Industry Expertise · July 21, 2020

6 Revenue Streams for Nonprofit Universities to Consider

For small nonprofit universities, revenue is an ongoing challenge. Tuition and enrollment numbers can vary from year to year, and grant funding isn't always assured. What's more, smaller institutions don't have the same level of endowment funding as larger universities.

Thinking about your campus with the perspective of an entrepreneur and exploring alternative ways for generating income can help address the challenge. Here are six revenue streams for nonprofit universities that can diversify your income streams and help boost your organization's financial security.


1 Corporate training

A global digital transformation is changing the skills companies need in their employees. Many employers are offering training to re-skill existing team members as well as onboard new hires. 

Schools can partner with employers and become their training provider. Seek out companies in your area and work with human resources teams to design a curriculum. A member of your faculty who is familiar with the industry could lead the instruction, or they could offer to advise a member of the company's executive team.

2 Continued education

In addition to forming corporate training partnerships, universities can offer training programs directly to the public. For example, consider giving local residents looking for new opportunities a chance to learn skills that can help them in their job search. 

This type of revenue stream can attract non-degree-seeking students who need training or access to a certificate program. By offering professional development services that enhance and accelerate careers, colleges can generate new income streams as well as gain exposure for their degree programs.

3 Rentals

Your campus likely has facilities and equipment that could be useful to companies or members of the community, and renting them out could create another source of revenue. For example, local youth leagues may rent sporting facilities for practice. Companies may want to rent classrooms for workshops. Or home-based businesses may want to rent your commercial kitchen during off-hours. 

Take an audit at your buildings and assets. Consider how these resources could provide value to local organizations, businesses and community groups that may need a place to meet and have the funds to rent out space.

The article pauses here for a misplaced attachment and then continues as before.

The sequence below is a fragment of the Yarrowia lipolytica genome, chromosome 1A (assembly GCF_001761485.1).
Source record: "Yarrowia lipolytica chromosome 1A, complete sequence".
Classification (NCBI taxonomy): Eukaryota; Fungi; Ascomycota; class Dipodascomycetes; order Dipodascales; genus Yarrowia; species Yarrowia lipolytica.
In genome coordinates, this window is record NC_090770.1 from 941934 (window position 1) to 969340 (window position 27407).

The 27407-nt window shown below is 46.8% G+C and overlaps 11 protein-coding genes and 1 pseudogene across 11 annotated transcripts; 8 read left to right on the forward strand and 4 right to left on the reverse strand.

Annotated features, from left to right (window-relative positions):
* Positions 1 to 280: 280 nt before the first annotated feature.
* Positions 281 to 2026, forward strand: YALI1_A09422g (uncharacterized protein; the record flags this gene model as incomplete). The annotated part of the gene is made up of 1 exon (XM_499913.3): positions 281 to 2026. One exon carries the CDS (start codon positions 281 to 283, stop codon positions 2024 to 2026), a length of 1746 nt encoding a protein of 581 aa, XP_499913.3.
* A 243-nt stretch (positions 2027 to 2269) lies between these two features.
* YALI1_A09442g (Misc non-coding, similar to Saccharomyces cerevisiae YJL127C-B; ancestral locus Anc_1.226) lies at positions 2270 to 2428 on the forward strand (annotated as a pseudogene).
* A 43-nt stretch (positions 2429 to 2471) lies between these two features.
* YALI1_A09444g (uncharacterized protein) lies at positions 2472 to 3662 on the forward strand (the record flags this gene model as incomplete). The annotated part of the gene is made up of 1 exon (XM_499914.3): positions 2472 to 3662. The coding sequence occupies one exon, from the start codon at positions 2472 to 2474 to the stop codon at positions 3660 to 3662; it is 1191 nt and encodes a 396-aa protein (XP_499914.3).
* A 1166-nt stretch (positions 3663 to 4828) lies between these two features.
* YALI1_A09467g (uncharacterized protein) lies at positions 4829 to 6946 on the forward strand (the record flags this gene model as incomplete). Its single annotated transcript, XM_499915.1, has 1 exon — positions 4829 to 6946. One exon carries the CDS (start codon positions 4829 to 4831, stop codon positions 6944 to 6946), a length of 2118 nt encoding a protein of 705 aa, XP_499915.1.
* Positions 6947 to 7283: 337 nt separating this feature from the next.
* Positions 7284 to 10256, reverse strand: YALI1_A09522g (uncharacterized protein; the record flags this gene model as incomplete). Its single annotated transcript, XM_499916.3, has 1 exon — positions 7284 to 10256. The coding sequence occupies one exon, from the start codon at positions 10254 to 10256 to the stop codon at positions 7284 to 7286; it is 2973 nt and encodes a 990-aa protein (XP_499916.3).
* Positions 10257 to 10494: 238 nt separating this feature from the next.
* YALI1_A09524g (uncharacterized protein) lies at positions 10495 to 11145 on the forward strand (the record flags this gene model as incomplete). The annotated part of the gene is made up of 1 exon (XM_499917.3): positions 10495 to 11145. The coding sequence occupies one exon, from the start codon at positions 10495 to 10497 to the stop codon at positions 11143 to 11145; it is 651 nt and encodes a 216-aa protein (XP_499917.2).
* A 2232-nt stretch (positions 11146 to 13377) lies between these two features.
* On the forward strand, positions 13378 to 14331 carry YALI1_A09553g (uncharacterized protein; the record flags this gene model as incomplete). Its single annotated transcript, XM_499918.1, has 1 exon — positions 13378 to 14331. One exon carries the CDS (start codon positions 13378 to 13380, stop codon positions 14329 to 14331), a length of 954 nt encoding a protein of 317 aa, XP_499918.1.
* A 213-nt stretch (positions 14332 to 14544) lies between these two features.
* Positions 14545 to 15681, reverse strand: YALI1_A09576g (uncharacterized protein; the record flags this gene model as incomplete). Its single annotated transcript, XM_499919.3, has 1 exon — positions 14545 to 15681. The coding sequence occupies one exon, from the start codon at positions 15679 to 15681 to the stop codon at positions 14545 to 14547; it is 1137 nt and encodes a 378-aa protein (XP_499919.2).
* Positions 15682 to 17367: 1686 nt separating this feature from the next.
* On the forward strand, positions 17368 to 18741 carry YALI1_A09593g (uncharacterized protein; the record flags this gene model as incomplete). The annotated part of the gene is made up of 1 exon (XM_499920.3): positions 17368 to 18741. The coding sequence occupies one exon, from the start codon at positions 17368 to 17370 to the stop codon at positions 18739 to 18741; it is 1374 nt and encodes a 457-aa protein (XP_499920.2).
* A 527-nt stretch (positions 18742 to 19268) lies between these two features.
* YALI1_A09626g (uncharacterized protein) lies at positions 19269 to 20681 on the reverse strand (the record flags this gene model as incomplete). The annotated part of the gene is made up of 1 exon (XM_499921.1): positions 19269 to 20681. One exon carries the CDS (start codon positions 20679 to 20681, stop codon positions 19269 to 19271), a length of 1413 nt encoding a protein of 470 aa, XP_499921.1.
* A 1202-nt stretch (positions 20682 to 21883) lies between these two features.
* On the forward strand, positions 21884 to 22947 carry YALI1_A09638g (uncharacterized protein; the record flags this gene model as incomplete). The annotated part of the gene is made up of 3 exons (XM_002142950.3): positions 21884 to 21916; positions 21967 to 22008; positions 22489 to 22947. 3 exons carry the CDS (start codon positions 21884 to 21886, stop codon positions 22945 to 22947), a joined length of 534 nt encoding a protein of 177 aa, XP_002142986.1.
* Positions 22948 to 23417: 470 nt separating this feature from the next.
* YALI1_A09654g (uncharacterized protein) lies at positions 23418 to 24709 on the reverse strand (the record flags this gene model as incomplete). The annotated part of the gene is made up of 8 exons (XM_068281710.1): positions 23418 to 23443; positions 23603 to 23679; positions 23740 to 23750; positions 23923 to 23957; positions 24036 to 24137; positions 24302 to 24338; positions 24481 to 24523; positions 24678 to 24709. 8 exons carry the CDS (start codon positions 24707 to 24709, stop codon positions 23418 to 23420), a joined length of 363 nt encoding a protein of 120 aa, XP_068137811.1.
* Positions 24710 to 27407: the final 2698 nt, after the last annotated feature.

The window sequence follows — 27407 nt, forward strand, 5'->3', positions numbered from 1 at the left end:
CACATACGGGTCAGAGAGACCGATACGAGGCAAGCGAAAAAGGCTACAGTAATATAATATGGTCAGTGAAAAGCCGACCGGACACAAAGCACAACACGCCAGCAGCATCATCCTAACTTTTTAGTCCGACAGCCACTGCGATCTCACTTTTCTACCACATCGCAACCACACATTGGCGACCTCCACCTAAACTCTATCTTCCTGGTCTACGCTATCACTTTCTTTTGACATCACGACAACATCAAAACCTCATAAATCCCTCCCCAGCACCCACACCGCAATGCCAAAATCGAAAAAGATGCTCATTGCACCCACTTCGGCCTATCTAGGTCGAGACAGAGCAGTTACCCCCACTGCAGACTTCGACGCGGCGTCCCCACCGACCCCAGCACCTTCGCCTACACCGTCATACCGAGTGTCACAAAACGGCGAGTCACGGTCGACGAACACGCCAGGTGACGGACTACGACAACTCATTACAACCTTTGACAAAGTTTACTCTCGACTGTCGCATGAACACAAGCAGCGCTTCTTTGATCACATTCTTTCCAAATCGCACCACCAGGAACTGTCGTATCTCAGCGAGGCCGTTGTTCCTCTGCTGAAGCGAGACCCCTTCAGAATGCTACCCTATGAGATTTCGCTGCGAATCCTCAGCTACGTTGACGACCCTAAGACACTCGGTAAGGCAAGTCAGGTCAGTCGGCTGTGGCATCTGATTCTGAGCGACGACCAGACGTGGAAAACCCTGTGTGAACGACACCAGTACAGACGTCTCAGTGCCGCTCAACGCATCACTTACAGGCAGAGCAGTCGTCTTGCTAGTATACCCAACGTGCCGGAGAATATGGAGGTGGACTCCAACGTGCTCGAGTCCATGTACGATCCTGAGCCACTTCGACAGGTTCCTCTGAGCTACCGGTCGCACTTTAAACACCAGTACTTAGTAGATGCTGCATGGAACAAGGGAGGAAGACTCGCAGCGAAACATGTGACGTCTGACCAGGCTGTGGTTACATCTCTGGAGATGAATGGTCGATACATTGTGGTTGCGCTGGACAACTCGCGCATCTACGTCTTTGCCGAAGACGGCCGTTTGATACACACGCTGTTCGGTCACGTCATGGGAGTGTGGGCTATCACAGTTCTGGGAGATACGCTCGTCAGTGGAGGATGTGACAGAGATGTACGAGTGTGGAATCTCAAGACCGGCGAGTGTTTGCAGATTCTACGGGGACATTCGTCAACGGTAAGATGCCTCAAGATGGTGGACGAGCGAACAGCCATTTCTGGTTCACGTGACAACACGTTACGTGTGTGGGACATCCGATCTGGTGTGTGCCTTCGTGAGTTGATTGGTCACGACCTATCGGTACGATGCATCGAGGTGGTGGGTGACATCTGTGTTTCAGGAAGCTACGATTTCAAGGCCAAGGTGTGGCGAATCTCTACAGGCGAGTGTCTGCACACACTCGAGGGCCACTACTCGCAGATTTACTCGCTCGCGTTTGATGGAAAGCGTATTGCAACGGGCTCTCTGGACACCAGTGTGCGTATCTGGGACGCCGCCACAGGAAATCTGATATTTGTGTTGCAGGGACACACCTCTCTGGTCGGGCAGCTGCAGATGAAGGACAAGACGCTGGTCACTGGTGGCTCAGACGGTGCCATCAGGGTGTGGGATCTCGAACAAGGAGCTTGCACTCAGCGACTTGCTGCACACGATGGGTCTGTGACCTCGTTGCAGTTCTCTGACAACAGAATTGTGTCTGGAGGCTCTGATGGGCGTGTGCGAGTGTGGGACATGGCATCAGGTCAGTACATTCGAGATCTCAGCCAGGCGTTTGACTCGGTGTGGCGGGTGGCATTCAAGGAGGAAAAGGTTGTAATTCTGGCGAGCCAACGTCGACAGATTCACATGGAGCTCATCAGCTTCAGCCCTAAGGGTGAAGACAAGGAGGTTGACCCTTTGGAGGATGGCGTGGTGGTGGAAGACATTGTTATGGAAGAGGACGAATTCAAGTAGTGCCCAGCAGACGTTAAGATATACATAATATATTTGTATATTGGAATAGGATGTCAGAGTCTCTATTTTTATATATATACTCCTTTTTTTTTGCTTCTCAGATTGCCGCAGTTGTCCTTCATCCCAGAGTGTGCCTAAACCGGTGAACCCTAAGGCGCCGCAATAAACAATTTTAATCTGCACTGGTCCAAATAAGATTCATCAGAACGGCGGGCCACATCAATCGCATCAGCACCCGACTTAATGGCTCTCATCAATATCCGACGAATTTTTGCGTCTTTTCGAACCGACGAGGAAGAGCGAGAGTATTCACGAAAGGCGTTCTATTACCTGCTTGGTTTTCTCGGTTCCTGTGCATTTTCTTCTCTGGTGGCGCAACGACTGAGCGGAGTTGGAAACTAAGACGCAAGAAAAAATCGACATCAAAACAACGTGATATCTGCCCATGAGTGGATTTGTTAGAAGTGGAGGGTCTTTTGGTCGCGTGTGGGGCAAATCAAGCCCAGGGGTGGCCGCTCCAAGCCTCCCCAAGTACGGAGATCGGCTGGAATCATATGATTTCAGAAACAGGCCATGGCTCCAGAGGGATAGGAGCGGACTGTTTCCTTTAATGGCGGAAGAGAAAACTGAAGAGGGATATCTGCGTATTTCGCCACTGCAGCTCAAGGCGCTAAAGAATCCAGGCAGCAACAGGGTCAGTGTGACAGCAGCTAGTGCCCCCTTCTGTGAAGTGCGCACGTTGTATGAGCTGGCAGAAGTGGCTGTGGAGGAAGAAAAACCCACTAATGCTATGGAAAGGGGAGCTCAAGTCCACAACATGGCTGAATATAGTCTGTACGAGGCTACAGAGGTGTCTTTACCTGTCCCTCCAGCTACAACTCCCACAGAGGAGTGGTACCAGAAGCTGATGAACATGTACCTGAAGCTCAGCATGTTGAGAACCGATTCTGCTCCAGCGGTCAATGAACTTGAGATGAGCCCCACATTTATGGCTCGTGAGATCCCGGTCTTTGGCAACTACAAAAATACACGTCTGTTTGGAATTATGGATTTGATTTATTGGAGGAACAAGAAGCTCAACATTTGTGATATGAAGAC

4 Services

When you offer rentals, you may also be able to offer services that go along with them. If a company is renting a classroom for a workshop, you may be able to offer catering for the event. If you rent out an auditorium for a conference, you could also offer event planning. Or if you rent camera equipment, you could provide the option to hire someone to operate it. 

Many students would likely embrace an opportunity to help with these services as work-study employment or even volunteer work. It could be a great opportunity for them to gain real-world experience in a field that interests them.

5 Meals

Today's university dining often rivals local restaurants. If you have the capability, open your cafeterias to the public to help boost your profits.

While students will have a meal plan, you can offer plated meals or carry out on a per-person basis. Having an open cafeteria is also a perk when people rent you facilities and want to grab a snack or meal.

6 Surplus sales

Other revenue streams for nonprofit universities arise at the end of the school year when it's time for students to move out of the dorms. Instead of trashing, storing or moving large objects, students often appreciate the option to donate them to the school. This keeps items out of the landfill and gives schools a chance to offer them for sale on campus or through an online auction. 

Be sure to market your surplus sales to the community. Items may also be of interest to students who are moving in for the next school year as well as to local residents.

Finding the right fit

The nonprofit revenue streams that are a fit for your university will be based on what your campus has to offer and the needs of the surrounding community. Think about the requests your school regularly receives, such as rental inquiries or corporate training, and monetize ways to fill them. Those income streams could be a great place to start diversifying your revenue. The more vital a part of your community you become, the more exposure and financial security you can gain.

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